Gorgeous outfit for deity
The deity adorned with the Ratnangi.
ONE OF the more popular Divyadesas in the South is Thiru-aheendrapuram, situated 3 km west of Cuddalore on the banks of the holy Garudanadi (now called Gadilam) and at the foot of the Oushadhadri Hill. It has been praised by Thirumangai Azhwar in one decad in Periya Thirumozhi (III-1).
The Sthalapurana is in 14 chapters. It presaged the arrival of a great sage as a human incarnation of the Lord's Ghanta (bell) who would attain fulfilment in his penance carried out on the Hill (it implies Sri Vedanta Desika). When he was about 20 years old and had mastered all Sastras, he came to this place, worshipped Sri Nrisimha at the hill, prayed to Garuda who appeared before him and initiated him in Hayagriva Upasana which helped Desika attain religious knowledge to its greatest depths.
A golden moment of glory arrived on September 16 at Thiru-aheendrapuram, when the presiding Deity, Sri Devanatha was adorned with Ratnangi crafted embedding precious gems in gold, thanks to the devotional fervour of Bhaktas all over the country as well as from across the seas.
The divine form of the Lord had captivated Sri Vedanta Desika (1268-1369) so much so that he composed three works in praise and honour of the Lord. He says in Verse 14 of Sri Devanayaka Panchasat, "the effulgence, radiated by your Form and Divine Limbs, highly pleasing to the Devis, who would envision you without a wink, confers on the jewels and the weapons an additional charm; indeed they cannot enhance your charm by any stretch of imagination. I can never experience a sense of satiation even by perennially looking at your charming Form." Who will ever attempt to decorate what is a personification of charm already?
The Lords of the places like Tirumalai, Kanchipuram, Thiru-aheendrapuram and Srirangam are dear to those who reside in these places. Swami Desikan's compositions in praise of these deities are well-known but devotees of every holy place delight in fancying that Swami Desikan was preferentially attached only to the Lord of their place.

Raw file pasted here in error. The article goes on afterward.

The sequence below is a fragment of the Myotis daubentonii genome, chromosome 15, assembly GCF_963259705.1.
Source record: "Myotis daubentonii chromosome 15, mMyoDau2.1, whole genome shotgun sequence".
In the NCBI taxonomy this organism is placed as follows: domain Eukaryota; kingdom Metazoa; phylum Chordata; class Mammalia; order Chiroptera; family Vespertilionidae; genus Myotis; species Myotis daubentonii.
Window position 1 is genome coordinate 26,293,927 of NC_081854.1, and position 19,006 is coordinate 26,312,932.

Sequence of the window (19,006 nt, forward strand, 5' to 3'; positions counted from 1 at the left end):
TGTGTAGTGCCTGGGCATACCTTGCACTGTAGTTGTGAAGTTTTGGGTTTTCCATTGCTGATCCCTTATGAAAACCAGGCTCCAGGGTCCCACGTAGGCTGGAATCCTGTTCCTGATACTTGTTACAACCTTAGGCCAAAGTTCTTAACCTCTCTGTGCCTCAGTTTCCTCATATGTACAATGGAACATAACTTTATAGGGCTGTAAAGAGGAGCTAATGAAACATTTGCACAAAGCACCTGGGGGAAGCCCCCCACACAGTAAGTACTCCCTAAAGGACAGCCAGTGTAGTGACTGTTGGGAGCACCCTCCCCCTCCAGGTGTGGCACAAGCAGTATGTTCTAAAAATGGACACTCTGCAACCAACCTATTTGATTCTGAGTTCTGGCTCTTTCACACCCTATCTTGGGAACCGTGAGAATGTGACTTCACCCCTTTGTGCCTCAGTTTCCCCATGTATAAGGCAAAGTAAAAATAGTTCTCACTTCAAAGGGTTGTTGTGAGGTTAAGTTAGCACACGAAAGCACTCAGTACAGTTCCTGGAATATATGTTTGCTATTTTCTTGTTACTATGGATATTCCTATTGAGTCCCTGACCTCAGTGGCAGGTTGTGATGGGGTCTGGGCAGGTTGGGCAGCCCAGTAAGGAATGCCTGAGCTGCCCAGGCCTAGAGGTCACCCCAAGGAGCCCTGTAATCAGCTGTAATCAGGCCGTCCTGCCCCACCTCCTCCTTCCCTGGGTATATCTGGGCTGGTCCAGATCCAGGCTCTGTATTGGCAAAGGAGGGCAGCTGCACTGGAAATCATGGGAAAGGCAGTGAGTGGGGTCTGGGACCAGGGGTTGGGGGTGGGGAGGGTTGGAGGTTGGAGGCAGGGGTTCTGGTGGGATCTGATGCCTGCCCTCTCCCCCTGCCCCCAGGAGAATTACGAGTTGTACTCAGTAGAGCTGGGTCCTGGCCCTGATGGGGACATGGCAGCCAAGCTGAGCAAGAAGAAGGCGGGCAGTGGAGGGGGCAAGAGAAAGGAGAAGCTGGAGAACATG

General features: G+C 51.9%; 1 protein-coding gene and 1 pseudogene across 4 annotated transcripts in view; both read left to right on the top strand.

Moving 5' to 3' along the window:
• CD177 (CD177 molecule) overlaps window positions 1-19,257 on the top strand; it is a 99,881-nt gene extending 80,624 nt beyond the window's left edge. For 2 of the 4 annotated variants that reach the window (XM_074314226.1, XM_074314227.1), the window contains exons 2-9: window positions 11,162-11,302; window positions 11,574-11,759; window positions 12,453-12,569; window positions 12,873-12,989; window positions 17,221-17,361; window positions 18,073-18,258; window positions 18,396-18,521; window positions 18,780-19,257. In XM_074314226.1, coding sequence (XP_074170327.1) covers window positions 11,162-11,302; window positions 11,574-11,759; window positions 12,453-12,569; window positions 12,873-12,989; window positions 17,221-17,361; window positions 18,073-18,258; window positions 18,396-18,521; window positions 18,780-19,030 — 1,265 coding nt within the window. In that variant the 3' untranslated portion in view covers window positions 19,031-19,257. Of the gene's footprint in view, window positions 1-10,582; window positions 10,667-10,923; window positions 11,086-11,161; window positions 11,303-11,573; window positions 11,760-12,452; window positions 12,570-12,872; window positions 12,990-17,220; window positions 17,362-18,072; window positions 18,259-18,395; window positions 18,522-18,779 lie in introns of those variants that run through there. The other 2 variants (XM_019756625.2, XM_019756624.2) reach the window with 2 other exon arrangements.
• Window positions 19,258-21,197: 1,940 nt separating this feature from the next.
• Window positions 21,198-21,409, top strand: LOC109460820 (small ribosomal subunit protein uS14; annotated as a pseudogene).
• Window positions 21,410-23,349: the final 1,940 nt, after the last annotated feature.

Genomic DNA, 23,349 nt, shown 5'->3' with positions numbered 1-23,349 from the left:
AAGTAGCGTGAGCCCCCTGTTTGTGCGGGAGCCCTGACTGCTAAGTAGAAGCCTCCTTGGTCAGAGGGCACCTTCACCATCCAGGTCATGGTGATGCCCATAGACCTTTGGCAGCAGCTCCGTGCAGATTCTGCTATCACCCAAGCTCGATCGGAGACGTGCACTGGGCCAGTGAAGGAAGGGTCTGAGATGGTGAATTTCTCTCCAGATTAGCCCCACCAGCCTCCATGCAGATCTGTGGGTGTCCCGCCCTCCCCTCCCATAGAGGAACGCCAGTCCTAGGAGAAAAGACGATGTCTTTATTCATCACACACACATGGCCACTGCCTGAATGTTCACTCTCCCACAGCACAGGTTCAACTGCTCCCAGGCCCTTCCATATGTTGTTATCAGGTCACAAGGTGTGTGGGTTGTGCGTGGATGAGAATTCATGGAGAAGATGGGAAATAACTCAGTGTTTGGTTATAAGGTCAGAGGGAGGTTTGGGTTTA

Of the many deities, Lord Devanatha is the only one who has been the subject of Sri Vedanta Desika's devotional compassion in three languages Sanskrit, Prakrit (a dialect of Sanskrit) and Tamil. Sri Devanayaka Panchasat dwells on the greatness of the Lord as creator and protector and also describes His charming form from head to toe.
Sri Achyuta Satakam of 101 verses in Prakrit takes the form of an effusion in the character of a Nayaki-Nayaka bhava and yet reveals profound Vedic truths and declares the basic doctrines of the Visishtadvaita philosophy.
Sri Desika who has the particular ornament for himself and sports it during his festivals, rightly reputed for their pomp and paraphernalia, commensurate with his greatness and services to the divine cause, would have had indeed wished for a similar outfit for His much-loved favourite deity as well.
Services rendered in this connection by the two office-bearers of Sri Devanthan Ratnangi Kainkaryam Committee deserve special mention.
They are Dr. V. Sadagopan, a patron of religious causes and a discerning scholar on spirituality, religion, music and temple culture and his sister, Padma Veeraraghavan, who has organised women groups in choral singing in the Lord's service and has accomplished services to deities in Srivilliputhur, Oppiliappan Koil and Nanganallur.
As the devotee worships Sri Devanayaka decked up in the radiant Ratnangi , reciting the mellifluous Prakrit verses of Achyuta Satakam, he would find himself engulfed by the power of Sri Desika's utter simplicity, austere detachment and abiding devotion to the auspicious form of the Lord.
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